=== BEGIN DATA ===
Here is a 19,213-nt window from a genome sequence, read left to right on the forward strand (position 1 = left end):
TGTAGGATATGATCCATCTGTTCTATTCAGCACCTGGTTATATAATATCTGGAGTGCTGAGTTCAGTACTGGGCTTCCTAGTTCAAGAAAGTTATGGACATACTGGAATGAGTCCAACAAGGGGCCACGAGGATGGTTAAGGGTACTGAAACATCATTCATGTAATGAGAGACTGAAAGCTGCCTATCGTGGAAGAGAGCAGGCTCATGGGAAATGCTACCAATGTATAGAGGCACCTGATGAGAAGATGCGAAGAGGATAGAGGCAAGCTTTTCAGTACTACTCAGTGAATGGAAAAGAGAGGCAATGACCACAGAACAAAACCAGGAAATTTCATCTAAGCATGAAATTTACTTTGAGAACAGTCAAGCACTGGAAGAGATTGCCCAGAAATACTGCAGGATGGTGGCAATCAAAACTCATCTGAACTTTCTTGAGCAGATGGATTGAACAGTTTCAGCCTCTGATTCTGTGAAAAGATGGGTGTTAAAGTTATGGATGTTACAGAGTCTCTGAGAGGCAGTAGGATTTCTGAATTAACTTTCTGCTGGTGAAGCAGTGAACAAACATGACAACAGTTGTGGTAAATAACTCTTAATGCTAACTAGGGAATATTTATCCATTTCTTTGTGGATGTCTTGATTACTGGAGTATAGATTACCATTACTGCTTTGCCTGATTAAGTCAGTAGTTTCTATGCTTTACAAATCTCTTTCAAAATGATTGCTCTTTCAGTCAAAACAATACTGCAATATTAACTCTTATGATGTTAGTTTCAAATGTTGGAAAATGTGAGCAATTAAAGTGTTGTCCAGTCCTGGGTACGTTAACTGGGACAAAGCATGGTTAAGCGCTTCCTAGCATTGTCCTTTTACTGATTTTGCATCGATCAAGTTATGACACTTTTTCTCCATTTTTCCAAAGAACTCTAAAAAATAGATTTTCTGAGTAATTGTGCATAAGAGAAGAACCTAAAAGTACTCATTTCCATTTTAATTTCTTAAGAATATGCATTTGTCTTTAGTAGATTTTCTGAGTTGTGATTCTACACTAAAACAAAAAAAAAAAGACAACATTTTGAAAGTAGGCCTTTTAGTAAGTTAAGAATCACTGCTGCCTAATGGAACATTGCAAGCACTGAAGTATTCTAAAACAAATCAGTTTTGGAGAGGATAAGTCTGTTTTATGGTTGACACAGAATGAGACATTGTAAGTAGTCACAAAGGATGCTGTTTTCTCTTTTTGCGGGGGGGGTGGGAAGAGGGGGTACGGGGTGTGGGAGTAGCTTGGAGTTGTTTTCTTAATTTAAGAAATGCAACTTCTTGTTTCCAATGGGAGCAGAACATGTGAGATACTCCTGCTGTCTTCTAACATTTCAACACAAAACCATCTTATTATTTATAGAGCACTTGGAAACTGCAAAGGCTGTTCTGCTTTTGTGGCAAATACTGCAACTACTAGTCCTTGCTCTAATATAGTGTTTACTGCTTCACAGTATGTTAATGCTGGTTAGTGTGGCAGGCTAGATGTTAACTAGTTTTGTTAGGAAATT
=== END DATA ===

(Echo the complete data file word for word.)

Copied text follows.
Here is a 19,213-nt window from a genome sequence, read left to right on the forward strand (position 1 = left end):
TGTAGGATATGATCCATCTGTTCTATTCAGCACCTGGTTATATAATATCTGGAGTGCTGAGTTCAGTACTGGGCTTCCTAGTTCAAGAAAGTTATGGACATACTGGAATGAGTCCAACAAGGGGCCACGAGGATGGTTAAGGGTACTGAAACATCATTCATGTAATGAGAGACTGAAAGCTGCCTATCGTGGAAGAGAGCAGGCTCATGGGAAATGCTACCAATGTATAGAGGCACCTGATGAGAAGATGCGAAGAGGATAGAGGCAAGCTTTTCAGTACTACTCAGTGAATGGAAAAGAGAGGCAATGACCACAGAACAAAACCAGGAAATTTCATCTAAGCATGAAATTTACTTTGAGAACAGTCAAGCACTGGAAGAGATTGCCCAGAAATACTGCAGGATGGTGGCAATCAAAACTCATCTGAACTTTCTTGAGCAGATGGATTGAACAGTTTCAGCCTCTGATTCTGTGAAAAGATGGGTGTTAAAGTTATGGATGTTACAGAGTCTCTGAGAGGCAGTAGGATTTCTGAATTAACTTTCTGCTGGTGAAGCAGTGAACAAACATGACAACAGTTGTGGTAAATAACTCTTAATGCTAACTAGGGAATATTTATCCATTTCTTTGTGGATGTCTTGATTACTGGAGTATAGATTACCATTACTGCTTTGCCTGATTAAGTCAGTAGTTTCTATGCTTTACAAATCTCTTTCAAAATGATTGCTCTTTCAGTCAAAACAATACTGCAATATTAACTCTTATGATGTTAGTTTCAAATGTTGGAAAATGTGAGCAATTAAAGTGTTGTCCAGTCCTGGGTACGTTAACTGGGACAAAGCATGGTTAAGCGCTTCCTAGCATTGTCCTTTTACTGATTTTGCATCGATCAAGTTATGACACTTTTTCTCCATTTTTCCAAAGAACTCTAAAAAATAGATTTTCTGAGTAATTGTGCATAAGAGAAGAACCTAAAAGTACTCATTTCCATTTTAATTTCTTAAGAATATGCATTTGTCTTTAGTAGATTTTCTGAGTTGTGATTCTACACTAAAACAAAAAAAAAAAGACAACATTTTGAAAGTAGGCCTTTTAGTAAGTTAAGAATCACTGCTGCCTAATGGAACATTGCAAGCACTGAAGTATTCTAAAACAAATCAGTTTTGGAGAGGATAAGTCTGTTTTATGGTTGACACAGAATGAGACATTGTAAGTAGTCACAAAGGATGCTGTTTTCTCTTTTTGCGGGGGGGGTGGGAAGAGGGGGTACGGGGTGTGGGAGTAGCTTGGAGTTGTTTTCTTAATTTAAGAAATGCAACTTCTTGTTTCCAATGGGAGCAGAACATGTGAGATACTCCTGCTGTCTTCTAACATTTCAACACAAAACCATCTTATTATTTATAGAGCACTTGGAAACTGCAAAGGCTGTTCTGCTTTTGTGGCAAATACTGCAACTACTAGTCCTTGCTCTAATATAGTGTTTACTGCTTCACAGTATGTTAATGCTGGTTAGTGTGGCAGGCTAGATGTTAACTAGTTTTGTTAGGAAATT